As Kuwait tackles a waste problem that has resulted in one of the world’s largest tyre graveyards, more than 42 million old vehicle tyres abandoned in the sands have begun to be recycled.
A residential neighbourhood was only 7 kilometres away from the enormous dumpsite, which voiced discontent about big flames that emitted noxious black smoke on a regular basis.
However, Kuwait, which plans to develop 25,000 new homes on the site, completed the transfer of all the tyres to a new area near the Saudi border called al-Salmi, where recycling procedures have commenced.
Employees sort and shred discarded tyres at an EPSCO Global General Trading recycling facility before pressing the particles into rubbery-coloured flooring tiles.
“The factory is helping society by cleaning up the dumped old tyres and turning them into consumer products,” said EPSCO partner and CEO Alaa Hassan.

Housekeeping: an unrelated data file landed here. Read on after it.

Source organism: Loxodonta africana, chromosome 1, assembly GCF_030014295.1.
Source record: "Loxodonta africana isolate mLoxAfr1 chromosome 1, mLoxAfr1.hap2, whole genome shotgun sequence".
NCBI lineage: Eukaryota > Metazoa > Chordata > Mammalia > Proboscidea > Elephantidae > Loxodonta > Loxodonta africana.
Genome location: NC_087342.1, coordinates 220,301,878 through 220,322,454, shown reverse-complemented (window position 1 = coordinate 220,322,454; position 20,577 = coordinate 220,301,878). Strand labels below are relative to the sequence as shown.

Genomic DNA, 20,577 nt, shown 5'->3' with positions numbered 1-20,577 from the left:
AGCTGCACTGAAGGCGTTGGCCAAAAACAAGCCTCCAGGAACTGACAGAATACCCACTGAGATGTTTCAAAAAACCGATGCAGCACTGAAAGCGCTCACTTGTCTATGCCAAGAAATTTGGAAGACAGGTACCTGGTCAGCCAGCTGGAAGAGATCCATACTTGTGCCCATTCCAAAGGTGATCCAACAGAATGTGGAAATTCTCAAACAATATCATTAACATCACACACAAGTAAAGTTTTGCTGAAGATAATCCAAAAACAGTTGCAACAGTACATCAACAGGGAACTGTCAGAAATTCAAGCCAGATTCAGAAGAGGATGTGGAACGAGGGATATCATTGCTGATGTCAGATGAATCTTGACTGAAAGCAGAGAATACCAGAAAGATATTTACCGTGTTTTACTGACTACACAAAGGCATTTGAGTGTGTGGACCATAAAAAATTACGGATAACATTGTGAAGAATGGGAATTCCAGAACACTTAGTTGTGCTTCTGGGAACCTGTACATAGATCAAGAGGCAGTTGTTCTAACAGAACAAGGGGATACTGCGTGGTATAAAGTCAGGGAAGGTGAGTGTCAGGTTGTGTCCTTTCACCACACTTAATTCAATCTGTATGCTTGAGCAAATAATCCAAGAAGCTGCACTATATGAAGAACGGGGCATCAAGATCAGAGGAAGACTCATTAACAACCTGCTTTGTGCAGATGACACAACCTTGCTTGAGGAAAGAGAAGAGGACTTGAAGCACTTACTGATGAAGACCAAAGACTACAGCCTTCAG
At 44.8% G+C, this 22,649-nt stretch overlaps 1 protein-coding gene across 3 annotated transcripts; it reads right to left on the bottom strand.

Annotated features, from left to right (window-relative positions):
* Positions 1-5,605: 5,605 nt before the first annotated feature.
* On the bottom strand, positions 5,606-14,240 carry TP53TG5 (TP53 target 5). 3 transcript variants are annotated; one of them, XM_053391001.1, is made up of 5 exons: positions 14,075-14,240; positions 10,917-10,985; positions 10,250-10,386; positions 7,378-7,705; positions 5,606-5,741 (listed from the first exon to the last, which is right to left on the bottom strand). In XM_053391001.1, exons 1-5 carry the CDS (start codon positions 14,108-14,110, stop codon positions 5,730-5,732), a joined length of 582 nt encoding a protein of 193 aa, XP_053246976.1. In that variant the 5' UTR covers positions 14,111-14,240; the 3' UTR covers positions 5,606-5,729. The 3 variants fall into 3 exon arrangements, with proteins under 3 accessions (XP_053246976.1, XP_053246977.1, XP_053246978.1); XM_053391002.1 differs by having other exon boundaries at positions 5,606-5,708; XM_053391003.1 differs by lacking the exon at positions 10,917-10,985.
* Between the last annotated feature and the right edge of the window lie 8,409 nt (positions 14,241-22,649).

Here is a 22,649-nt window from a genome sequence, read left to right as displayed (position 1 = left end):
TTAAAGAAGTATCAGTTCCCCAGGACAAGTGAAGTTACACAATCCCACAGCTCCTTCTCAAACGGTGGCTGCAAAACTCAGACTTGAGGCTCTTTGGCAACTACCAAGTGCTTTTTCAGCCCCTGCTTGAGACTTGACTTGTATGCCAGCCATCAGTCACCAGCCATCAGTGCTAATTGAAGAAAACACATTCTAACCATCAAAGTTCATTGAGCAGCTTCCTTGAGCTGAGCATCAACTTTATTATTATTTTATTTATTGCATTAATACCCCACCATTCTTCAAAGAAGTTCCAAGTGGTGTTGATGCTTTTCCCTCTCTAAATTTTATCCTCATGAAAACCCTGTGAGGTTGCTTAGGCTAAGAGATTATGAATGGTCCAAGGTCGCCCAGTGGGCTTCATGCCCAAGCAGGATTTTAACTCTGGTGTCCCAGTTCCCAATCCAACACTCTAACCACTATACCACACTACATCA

The EPSCO plant, which started operations in January 2021, has the capacity to recycle up to 3 million tyres per year, according to the firm.
Due to their size and the chemicals they can release, scrap tyres are a serious environmental issue around the world.
Oil-rich Kuwait, an OPEC member with a population of about 4.5 million, had about 2.4 million automobiles in 2019, up from 1.5 million in 2010, according to figures from the Central Statistical Bureau.
With other factories planned, the government expects that al-Salmi will become a tyre recycling centre.
According to Al Khair Group CEO Hammoud al-Marri, the Al Khair Group transported more than half of all tyres to the new site using up to 500 trucks per day and plans to construct a facility to burn the tyres using a process called pyrolysis.
Pyrolysis creates a sort of oil that may be sold for use in industrial furnaces like cement plants, as well as a carbon black ash that can be utilized in a variety of industries.